Veterans’ graves receive new flags in Pennsylvania cemetery
WAYNE TOWNSHIP, Pa. (Tribune News Service) — Dozens of volunteers armed with small-scale American flags gathered atop the Cochranton Cemetery hill Sunday afternoon, ready to fan out and scour the hillside.
"We're putting new flags on veterans' graves," explained 9-year-old J.D. Parker.
Parker's friend, 10-year-old Fletcher Erdley, said the reason for the flags was clear.
"They do a good job," Erdley said of the nearly 600 veterans whose graves received new flags ornamented with evergreen bouquets and red ribbons thanks to the volunteer effort led by scouts and families from Cochranton's Cub Scout Pack 224 and officials from Cochranton Area Redevelopment Effort (CARE).
Plenty of others contributed as well, according to Melissa Mack Maruska, the CARE board member who organized the event. Among the "lots of help" that made the event possible, Maruska cited a number of area pageant winners, James L. Steen Jr. American Legion Post 836, Pampas Creek Perennials, and the Crawford County Veterans Services Office (VSO).
"Cochranton shows up for these kinds of things," Maruska said as the group made its way down the hill with new flags and came back up about an hour later loaded down with old ones. "It's a great little town."
The cemetery is home to veterans from throughout the nation's history, according to Maruska, even some from the Revolutionary War.
Their graves are regularly marked with flags, but the ones placed there on Memorial Day were showing some wear. Inspired by Wreaths Across America, which places wreaths on veterans' graves a week before Christmas each year, Maruska led the effort to spruce up the flags honoring hundreds of Cochranton's veterans.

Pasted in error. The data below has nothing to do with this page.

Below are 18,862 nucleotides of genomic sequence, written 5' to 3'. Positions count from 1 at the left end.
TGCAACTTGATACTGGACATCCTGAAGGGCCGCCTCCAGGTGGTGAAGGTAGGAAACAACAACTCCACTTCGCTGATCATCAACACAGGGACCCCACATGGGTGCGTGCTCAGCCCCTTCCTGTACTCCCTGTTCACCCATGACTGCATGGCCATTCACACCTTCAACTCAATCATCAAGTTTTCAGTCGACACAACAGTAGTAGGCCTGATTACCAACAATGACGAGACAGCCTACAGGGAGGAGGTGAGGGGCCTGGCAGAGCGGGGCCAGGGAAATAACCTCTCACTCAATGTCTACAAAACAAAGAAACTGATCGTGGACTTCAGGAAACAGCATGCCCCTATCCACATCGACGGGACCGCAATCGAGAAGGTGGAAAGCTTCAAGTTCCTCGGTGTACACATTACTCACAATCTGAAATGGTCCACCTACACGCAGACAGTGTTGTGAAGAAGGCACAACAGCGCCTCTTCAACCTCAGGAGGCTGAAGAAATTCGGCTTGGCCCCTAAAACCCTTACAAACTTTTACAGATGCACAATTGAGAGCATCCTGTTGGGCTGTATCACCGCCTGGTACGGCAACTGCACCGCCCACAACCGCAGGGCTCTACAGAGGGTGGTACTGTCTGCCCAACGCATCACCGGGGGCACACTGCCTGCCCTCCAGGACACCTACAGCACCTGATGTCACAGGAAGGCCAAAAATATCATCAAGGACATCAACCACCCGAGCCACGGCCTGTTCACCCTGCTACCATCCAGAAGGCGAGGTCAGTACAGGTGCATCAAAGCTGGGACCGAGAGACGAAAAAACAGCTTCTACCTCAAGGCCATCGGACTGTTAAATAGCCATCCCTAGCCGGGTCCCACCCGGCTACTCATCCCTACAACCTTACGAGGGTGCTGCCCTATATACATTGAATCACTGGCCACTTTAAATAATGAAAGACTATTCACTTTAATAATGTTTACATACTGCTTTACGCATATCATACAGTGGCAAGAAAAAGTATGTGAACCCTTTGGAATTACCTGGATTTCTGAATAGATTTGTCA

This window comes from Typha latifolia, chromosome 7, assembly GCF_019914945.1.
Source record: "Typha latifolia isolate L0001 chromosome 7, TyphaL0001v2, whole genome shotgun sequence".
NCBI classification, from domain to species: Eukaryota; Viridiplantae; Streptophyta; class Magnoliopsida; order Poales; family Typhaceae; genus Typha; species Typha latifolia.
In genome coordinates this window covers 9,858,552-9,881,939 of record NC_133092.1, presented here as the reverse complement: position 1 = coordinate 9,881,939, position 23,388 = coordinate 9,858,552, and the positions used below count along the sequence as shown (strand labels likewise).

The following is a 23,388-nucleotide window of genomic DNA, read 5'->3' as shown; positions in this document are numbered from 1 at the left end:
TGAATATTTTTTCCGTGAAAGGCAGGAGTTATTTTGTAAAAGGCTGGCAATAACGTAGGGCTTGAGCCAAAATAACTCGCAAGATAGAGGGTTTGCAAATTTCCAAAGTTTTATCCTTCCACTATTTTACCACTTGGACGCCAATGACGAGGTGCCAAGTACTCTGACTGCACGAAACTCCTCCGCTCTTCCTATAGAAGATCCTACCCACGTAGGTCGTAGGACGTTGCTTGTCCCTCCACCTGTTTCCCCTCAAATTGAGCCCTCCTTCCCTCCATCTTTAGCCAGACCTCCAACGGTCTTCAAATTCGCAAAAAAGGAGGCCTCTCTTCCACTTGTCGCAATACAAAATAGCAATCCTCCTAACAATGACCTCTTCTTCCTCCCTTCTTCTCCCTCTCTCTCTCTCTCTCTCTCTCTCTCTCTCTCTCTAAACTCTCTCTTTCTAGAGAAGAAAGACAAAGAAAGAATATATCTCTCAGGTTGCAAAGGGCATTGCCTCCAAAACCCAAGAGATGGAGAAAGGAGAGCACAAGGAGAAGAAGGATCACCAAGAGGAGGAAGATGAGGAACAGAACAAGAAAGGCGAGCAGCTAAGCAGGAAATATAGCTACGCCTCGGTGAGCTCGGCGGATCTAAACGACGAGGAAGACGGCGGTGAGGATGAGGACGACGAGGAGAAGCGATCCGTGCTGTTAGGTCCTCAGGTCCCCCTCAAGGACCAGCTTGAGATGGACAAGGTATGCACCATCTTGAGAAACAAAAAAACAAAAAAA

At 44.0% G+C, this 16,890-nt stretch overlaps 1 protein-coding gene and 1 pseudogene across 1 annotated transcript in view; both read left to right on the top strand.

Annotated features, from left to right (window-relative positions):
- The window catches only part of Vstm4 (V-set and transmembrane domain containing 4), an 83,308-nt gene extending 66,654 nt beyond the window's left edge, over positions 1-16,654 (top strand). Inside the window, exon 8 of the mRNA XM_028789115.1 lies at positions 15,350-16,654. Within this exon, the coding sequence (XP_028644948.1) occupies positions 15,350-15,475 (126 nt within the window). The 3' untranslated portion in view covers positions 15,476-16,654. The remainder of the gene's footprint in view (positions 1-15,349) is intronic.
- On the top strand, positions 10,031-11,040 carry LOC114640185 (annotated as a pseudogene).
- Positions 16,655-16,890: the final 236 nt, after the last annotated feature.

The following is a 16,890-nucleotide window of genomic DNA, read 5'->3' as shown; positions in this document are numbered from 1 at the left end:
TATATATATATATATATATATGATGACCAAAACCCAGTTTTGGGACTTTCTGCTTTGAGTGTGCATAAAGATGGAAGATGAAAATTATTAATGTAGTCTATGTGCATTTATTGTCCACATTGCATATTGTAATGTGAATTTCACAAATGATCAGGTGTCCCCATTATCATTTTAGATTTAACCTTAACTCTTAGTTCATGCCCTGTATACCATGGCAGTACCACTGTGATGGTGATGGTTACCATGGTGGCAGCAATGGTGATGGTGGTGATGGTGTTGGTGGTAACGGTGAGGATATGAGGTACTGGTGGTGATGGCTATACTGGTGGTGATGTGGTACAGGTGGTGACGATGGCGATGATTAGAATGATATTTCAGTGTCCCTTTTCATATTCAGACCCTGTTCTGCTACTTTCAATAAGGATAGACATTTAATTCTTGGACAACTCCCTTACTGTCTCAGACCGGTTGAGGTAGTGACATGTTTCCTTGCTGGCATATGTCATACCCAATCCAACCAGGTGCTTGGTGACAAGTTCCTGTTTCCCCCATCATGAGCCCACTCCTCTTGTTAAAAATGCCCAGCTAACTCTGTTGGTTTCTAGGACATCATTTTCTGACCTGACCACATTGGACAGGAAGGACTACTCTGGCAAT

The ornamented flags were originally to be placed last year, according to Maruska, but the plan was delayed by the COVID-19 pandemic.
Supply issues nearly threw things off once again this year: With the event approaching, Maruska realized earlier this week that she was short by about 140 flags. Unsure where to find so many on such short notice, she called John Amato, owner of the J. Amato and Son Army-Navy store in Meadville. He quickly put her in touch with the county's VSO, which came through with the flags.
The flags removed on Sunday will be evaluated with those still in good condition saved for future uses, Maruska said. Those that are worn excessively will be disposed of by Post 836, and the newly placed flags will likely be removed in spring.
The event was scheduled to come just before Christmas, but standing at the crest of the cemetery hill, flags and ribbons gleaming in the bright sunlight of an unseasonably warm day, Maruska said the timing was fortuitous in another respect.
"At a time when people need to be reminded of our heroes, this was a great way to bring the town together and show them how many heroes we have," she said. "It's a lot."
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